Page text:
The Consumer Council for Water revealed today (Tuesday 21 September) that complaints to water companies in England and Wales reduced by nearly 17 per cent last year, extending the trend of declining complaints to the industry, and bringing complaint numbers down by nearly a third in the last two years.
In the past, the water industry had developed a reputation for rising complaints, which began before the Consumer Council for Water was formed. But from the start the water watchdog worked hard to put pressure on poor performing companies to make improvements. While results are beginning to look promising many companies still have further to go if they are going to turn complaint numbers around completely.
Water companies with a considerable drop in complaints last year included Southern Water, with 39 per cent fewer complaints, Veolia Water Central, with 30 per cent fewer complaints, Anglian Water, with 27 per cent fewer complaints, and Severn Trent Water, with 23 per cent fewer complaints compared to the previous year’s figures.
Other water companies with already low complaint numbers improved even further last year, including Northumbrian Water, with a 28 per cent drop in complaints, and Veolia Water Southeast, with 21 per cent fewer complaints. Portsmouth Water, Hartlepool Water, Cambridge Water, and Bournemouth and West Hampshire Water continued to receive very few complaints when taking into account the population each company serves (complaints per 10,000 customers).
However, there are still a number of water companies that need to make further improvements. For example, despite reductions in complaints last year, South East Water, United Utilities, and South West Water still received nearly double the industry’s average number of complaints per customer served.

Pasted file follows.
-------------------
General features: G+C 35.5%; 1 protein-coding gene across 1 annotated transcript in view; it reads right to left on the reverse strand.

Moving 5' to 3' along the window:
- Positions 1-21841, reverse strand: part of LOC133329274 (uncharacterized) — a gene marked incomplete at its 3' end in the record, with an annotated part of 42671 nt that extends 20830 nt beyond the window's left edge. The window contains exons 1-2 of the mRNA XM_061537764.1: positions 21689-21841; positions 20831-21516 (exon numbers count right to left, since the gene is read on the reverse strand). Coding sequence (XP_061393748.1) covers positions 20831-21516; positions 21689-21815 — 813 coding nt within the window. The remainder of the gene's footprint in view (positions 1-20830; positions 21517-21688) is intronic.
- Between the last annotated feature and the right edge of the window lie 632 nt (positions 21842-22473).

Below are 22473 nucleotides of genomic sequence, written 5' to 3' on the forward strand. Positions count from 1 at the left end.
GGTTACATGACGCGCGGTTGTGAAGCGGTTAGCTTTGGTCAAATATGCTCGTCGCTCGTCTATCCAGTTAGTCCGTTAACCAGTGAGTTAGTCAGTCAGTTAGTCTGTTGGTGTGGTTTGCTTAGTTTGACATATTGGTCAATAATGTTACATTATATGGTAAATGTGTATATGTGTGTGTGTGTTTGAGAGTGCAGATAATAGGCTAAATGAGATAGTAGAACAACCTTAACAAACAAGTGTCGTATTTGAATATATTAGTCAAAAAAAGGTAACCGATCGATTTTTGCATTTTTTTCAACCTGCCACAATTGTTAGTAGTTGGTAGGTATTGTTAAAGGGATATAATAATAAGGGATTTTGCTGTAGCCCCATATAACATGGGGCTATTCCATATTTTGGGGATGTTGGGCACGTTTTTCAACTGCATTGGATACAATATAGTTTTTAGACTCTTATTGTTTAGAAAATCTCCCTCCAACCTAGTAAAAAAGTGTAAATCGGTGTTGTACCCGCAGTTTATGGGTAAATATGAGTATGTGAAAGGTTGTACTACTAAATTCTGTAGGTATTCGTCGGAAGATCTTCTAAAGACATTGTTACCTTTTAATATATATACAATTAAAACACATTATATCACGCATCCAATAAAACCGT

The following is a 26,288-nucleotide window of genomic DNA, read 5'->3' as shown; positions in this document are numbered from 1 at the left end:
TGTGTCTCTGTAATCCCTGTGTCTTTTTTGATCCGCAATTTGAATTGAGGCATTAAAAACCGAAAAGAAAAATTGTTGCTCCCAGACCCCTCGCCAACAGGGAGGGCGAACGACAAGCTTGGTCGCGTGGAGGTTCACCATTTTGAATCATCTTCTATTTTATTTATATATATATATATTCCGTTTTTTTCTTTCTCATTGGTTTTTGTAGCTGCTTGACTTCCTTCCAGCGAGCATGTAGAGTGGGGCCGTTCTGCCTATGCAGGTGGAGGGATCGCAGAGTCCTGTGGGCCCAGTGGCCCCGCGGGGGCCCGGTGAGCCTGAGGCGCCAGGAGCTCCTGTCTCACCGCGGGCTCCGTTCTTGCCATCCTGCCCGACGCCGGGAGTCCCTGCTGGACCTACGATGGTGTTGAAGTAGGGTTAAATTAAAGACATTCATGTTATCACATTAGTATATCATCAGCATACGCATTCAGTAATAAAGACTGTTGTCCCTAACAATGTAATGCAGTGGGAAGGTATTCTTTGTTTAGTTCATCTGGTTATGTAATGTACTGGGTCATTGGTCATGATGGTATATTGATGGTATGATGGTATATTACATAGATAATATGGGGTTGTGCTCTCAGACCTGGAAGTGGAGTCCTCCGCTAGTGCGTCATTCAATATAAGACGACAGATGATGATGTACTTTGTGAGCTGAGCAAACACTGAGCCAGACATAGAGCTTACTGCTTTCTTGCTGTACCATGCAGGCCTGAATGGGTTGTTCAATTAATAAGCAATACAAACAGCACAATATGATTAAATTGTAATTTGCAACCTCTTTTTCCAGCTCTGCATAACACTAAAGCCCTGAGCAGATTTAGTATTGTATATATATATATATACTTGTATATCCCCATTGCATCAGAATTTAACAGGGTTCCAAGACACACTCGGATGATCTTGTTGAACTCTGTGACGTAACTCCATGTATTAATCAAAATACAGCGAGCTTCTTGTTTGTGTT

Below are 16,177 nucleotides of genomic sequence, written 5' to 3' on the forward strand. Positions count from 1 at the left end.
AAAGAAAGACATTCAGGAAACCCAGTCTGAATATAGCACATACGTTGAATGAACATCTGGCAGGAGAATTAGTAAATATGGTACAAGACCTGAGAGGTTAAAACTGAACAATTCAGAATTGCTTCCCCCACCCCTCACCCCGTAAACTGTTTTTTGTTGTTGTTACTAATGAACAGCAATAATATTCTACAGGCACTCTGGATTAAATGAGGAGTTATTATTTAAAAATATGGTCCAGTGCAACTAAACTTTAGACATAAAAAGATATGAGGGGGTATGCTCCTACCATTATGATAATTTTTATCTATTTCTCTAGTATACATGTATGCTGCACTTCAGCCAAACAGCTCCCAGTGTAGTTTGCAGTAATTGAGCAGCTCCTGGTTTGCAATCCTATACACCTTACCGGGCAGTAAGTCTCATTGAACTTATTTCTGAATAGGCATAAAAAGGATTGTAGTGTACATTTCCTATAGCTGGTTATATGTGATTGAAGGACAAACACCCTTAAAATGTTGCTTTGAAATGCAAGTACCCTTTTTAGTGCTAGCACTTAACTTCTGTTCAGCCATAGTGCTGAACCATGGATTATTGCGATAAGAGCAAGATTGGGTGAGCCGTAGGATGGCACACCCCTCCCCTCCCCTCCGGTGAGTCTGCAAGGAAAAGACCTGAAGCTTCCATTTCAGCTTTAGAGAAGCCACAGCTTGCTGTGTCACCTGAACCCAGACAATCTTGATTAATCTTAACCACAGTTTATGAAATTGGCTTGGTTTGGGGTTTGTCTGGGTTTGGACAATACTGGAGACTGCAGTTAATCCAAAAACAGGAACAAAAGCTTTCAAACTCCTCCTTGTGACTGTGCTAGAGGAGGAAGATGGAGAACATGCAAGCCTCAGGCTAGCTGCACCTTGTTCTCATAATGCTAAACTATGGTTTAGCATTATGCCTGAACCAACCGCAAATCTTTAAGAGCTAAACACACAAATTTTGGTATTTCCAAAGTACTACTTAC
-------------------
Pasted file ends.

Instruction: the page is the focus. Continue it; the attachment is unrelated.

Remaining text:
Furthermore, numbers of complaints have not dropped to the level that they were before a dramatic rise complaints began. On average, water companies are only part way through what the Consumer Council for Water sees as an appropriate recovery, as complaints are still 33 per cent higher than they were in 2004.
Dame Yve Buckland, Chair of the Consumer Council for Water, said: “Water customers are used to hearing about year on year rises in complaints, but we’ve been working hard to put pressure on water companies, particularly those with poor complaint numbers, to improve their performance. We are beginning to see progress from many of them.
“Unfortunately, there are still a few companies who are letting their customers down when it comes to service.
“Despite a nine per cent drop in complaints, South East Water continues to be one of the worst performing companies in the industry. It is particularly poor for a smaller company that only provides water, and is not involved in the sewerage side of the business.
“Although complaints to United Utilities dropped by 16 per cent last year the company is recovering from a period of high numbers of complaints. It has a lot of work to do to bring service levels more in line with the rest of the industry.
“South West Water’s complaints dropped by 5 per cent last year. But the company’s higher than average complaint numbers have traditionally been linked to it’s higher than average prices, and South West Water must work harder to prove to customers that their services are good value for money.
“Furthermore, while complaints in England have dropped, in Wales it is a different story, with water complaints to Dŵr Cymru Welsh Water up by nearly six per cent and Dee Valley Water up by 44 per cent.
“Many customers are satisfied with the service provided by their water company, but if something goes wrong, we know that customers want the problem to be sorted out, and quickly.
“The industry still has much more work to do and we will continue to call for improvements to ensure that the year on year trend of rising complaints is well and truly behind us.”
In the five years since the Consumer Council for Water began, it has helped customers secure over £10 million in compensation and rebates from water companies and taken over 78,000 complaints about water companies’ services. The water watchdog has also encouraged companies to share their profits with consumers, worth an extra £135 million in benefits through extra investments or reduced prices for consumers.
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